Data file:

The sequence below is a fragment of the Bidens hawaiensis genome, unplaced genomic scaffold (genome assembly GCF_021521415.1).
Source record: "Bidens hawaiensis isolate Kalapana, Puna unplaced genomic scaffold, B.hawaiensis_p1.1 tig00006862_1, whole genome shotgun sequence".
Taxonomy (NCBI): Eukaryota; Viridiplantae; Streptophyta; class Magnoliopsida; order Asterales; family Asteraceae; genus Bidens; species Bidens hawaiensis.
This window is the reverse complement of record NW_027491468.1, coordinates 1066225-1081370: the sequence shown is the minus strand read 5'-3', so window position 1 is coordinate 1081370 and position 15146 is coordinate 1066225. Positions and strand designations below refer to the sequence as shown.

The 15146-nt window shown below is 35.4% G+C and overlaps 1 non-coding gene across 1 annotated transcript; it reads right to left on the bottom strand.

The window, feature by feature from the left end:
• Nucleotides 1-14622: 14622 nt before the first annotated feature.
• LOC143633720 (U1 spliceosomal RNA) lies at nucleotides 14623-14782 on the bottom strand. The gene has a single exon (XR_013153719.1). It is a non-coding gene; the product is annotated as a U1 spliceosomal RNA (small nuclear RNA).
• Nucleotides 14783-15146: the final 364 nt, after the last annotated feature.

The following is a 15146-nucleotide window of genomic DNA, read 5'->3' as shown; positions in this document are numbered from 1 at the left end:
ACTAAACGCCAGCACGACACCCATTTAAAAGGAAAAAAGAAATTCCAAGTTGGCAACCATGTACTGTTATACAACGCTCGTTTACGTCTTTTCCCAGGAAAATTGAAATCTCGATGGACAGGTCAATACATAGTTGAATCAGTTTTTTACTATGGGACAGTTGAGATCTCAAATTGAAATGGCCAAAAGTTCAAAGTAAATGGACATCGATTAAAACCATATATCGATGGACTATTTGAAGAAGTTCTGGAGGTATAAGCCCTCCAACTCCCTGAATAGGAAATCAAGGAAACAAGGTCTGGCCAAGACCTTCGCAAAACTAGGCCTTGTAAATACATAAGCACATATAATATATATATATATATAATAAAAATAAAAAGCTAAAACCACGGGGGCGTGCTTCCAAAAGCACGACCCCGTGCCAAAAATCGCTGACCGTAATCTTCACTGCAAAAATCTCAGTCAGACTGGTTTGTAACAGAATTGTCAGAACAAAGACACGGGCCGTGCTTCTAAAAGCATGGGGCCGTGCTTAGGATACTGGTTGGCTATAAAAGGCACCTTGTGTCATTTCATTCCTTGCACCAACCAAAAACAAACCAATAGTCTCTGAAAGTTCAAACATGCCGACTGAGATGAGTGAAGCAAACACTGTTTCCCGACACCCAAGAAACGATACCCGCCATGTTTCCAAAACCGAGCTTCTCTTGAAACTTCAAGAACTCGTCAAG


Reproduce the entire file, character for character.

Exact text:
The sequence below is a fragment of the Bidens hawaiensis genome, unplaced genomic scaffold (genome assembly GCF_021521415.1).
Source record: "Bidens hawaiensis isolate Kalapana, Puna unplaced genomic scaffold, B.hawaiensis_p1.1 tig00006862_1, whole genome shotgun sequence".
Taxonomy (NCBI): Eukaryota; Viridiplantae; Streptophyta; class Magnoliopsida; order Asterales; family Asteraceae; genus Bidens; species Bidens hawaiensis.
This window is the reverse complement of record NW_027491468.1, coordinates 1066225-1081370: the sequence shown is the minus strand read 5'-3', so window position 1 is coordinate 1081370 and position 15146 is coordinate 1066225. Positions and strand designations below refer to the sequence as shown.

The 15146-nt window shown below is 35.4% G+C and overlaps 1 non-coding gene across 1 annotated transcript; it reads right to left on the bottom strand.

The window, feature by feature from the left end:
• Nucleotides 1-14622: 14622 nt before the first annotated feature.
• LOC143633720 (U1 spliceosomal RNA) lies at nucleotides 14623-14782 on the bottom strand. The gene has a single exon (XR_013153719.1). It is a non-coding gene; the product is annotated as a U1 spliceosomal RNA (small nuclear RNA).
• Nucleotides 14783-15146: the final 364 nt, after the last annotated feature.

The following is a 15146-nucleotide window of genomic DNA, read 5'->3' as shown; positions in this document are numbered from 1 at the left end:
ACTAAACGCCAGCACGACACCCATTTAAAAGGAAAAAAGAAATTCCAAGTTGGCAACCATGTACTGTTATACAACGCTCGTTTACGTCTTTTCCCAGGAAAATTGAAATCTCGATGGACAGGTCAATACATAGTTGAATCAGTTTTTTACTATGGGACAGTTGAGATCTCAAATTGAAATGGCCAAAAGTTCAAAGTAAATGGACATCGATTAAAACCATATATCGATGGACTATTTGAAGAAGTTCTGGAGGTATAAGCCCTCCAACTCCCTGAATAGGAAATCAAGGAAACAAGGTCTGGCCAAGACCTTCGCAAAACTAGGCCTTGTAAATACATAAGCACATATAATATATATATATATATAATAAAAATAAAAAGCTAAAACCACGGGGGCGTGCTTCCAAAAGCACGACCCCGTGCCAAAAATCGCTGACCGTAATCTTCACTGCAAAAATCTCAGTCAGACTGGTTTGTAACAGAATTGTCAGAACAAAGACACGGGCCGTGCTTCTAAAAGCATGGGGCCGTGCTTAGGATACTGGTTGGCTATAAAAGGCACCTTGTGTCATTTCATTCCTTGCACCAACCAAAAACAAACCAATAGTCTCTGAAAGTTCAAACATGCCGACTGAGATGAGTGAAGCAAACACTGTTTCCCGACACCCAAGAAACGATACCCGCCATGTTTCCAAAACCGAGCTTCTCTTGAAACTTCAAGAACTCGTCAAG